Furniture retailer Habitat has come under fire after it spammed Twitter users through the use of hash tags.
The retailer had been using hash tags, which help users track conversations on the microblogging site, to promote marketing messages that had no relevance to the topics used.
The company’s Twitter feed, HabitatUK, was putting out marketing messages such as ‘Our totally desirable Spring collection now has 20% off!’ on Friday, using tags such as #mms, #Apple, #iPhone and even used an Iranian election hashtag #Mousavi.
The brand pulled all the messages the next day and replaced them with standard marketing and sales tweets, but many members of Twitter had already seen the messages and publicly spoke of their annoyance.
A spokeswoman at Habitat said, “This was a mistake which we’re looking into. What’s important to us is that we always listen, take on board observations and welcome constructive criticism. We will do our utmost to ensure any mistakes are never repeated.”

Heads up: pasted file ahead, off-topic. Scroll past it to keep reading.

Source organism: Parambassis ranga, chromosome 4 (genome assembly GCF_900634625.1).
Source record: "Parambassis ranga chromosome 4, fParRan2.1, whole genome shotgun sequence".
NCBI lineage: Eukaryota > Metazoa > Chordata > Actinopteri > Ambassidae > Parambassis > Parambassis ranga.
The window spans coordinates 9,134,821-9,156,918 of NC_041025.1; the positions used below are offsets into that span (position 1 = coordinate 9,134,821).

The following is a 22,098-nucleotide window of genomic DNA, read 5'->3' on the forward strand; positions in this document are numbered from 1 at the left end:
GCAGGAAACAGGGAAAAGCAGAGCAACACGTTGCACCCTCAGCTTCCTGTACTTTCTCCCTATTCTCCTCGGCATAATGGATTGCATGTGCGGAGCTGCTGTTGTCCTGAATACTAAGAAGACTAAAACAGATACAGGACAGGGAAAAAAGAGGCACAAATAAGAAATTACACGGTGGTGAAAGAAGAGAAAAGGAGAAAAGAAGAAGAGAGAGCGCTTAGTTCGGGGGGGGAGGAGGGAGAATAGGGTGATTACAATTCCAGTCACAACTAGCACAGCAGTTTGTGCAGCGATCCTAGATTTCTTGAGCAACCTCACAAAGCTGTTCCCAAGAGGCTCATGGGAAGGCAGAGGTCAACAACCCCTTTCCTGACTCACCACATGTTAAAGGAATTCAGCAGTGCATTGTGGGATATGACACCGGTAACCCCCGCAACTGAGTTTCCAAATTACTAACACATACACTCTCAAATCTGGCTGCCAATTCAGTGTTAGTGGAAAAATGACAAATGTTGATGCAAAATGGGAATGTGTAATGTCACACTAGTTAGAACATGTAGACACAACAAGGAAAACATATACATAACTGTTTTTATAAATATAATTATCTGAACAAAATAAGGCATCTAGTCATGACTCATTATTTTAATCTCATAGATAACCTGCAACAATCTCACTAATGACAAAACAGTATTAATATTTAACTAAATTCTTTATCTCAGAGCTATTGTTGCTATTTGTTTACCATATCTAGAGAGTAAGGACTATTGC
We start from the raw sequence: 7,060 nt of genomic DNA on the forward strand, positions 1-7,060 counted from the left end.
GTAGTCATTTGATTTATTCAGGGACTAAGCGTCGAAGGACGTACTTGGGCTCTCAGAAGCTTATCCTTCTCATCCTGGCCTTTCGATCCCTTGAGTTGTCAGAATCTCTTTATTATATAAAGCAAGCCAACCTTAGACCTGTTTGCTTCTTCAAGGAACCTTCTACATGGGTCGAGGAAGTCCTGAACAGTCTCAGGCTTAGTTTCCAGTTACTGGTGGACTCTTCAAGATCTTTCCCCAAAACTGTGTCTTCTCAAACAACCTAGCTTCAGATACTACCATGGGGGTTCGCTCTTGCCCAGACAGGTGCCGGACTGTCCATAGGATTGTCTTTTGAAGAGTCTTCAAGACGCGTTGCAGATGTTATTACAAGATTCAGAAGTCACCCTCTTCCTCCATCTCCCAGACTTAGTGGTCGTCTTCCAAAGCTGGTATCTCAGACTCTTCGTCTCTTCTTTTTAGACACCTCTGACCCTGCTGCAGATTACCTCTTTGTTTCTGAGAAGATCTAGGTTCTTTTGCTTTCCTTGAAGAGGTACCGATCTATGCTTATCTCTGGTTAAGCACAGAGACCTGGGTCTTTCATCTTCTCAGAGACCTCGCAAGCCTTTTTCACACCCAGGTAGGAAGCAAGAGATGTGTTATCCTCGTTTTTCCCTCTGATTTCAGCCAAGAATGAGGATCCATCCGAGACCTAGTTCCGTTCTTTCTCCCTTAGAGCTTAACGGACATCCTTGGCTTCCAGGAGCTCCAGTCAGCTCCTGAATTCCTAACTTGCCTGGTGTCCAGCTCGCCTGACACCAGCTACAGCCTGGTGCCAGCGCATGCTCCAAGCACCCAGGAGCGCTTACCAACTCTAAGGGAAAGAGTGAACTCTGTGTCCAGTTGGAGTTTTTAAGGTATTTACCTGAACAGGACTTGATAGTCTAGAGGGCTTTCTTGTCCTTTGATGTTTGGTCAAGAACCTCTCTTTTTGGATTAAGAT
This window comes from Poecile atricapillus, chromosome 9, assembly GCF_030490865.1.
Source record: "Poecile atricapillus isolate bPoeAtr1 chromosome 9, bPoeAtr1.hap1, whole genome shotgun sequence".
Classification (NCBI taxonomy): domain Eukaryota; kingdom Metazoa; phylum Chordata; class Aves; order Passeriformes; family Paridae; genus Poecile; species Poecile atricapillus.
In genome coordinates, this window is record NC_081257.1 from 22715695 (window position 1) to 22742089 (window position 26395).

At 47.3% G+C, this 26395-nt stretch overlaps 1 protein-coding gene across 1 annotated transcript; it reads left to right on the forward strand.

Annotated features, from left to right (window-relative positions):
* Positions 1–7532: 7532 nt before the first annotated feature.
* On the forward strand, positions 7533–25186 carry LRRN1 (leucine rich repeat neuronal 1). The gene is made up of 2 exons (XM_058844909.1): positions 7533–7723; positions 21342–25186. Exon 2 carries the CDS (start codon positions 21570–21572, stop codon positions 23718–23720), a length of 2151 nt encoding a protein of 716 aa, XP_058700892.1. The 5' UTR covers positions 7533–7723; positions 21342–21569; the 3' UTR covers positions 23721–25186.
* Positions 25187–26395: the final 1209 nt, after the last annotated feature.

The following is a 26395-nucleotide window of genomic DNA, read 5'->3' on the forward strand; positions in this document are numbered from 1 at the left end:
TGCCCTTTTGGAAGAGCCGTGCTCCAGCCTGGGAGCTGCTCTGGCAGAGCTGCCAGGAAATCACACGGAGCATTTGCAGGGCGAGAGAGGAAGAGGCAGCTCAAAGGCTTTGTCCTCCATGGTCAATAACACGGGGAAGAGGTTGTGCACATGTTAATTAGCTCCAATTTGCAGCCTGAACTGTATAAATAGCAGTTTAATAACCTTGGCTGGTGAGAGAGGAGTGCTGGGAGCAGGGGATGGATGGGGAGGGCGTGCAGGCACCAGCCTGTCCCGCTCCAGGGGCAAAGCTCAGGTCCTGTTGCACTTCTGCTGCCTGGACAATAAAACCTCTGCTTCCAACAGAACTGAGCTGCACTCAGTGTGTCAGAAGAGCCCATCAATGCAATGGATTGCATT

Rhys Willians, managing partner at Agenda21, said it was another example of a big brand poorly executing a social media idea.
“In its response it has also gone for corporate behaviour, which doesn’t really work,” he said. “It made a mistake. There’s a general acceptance from Twitter users that it won’t operate for free and that there are going to be ads, but brands need to know what they’re doing and execute it correctly.”
Antony Mayfield, head of social media at digital agency iCrossing, said brands need to understand social networks before using them for marketing.
“You need to understand your networks and Habitat understood on a technical level but not on a social level,” he said. “Brands also have to understand that just because it happened on a social network doesn’t mean people outside it won’t know about it too.”
This story first appeared on newmediaage.co.uk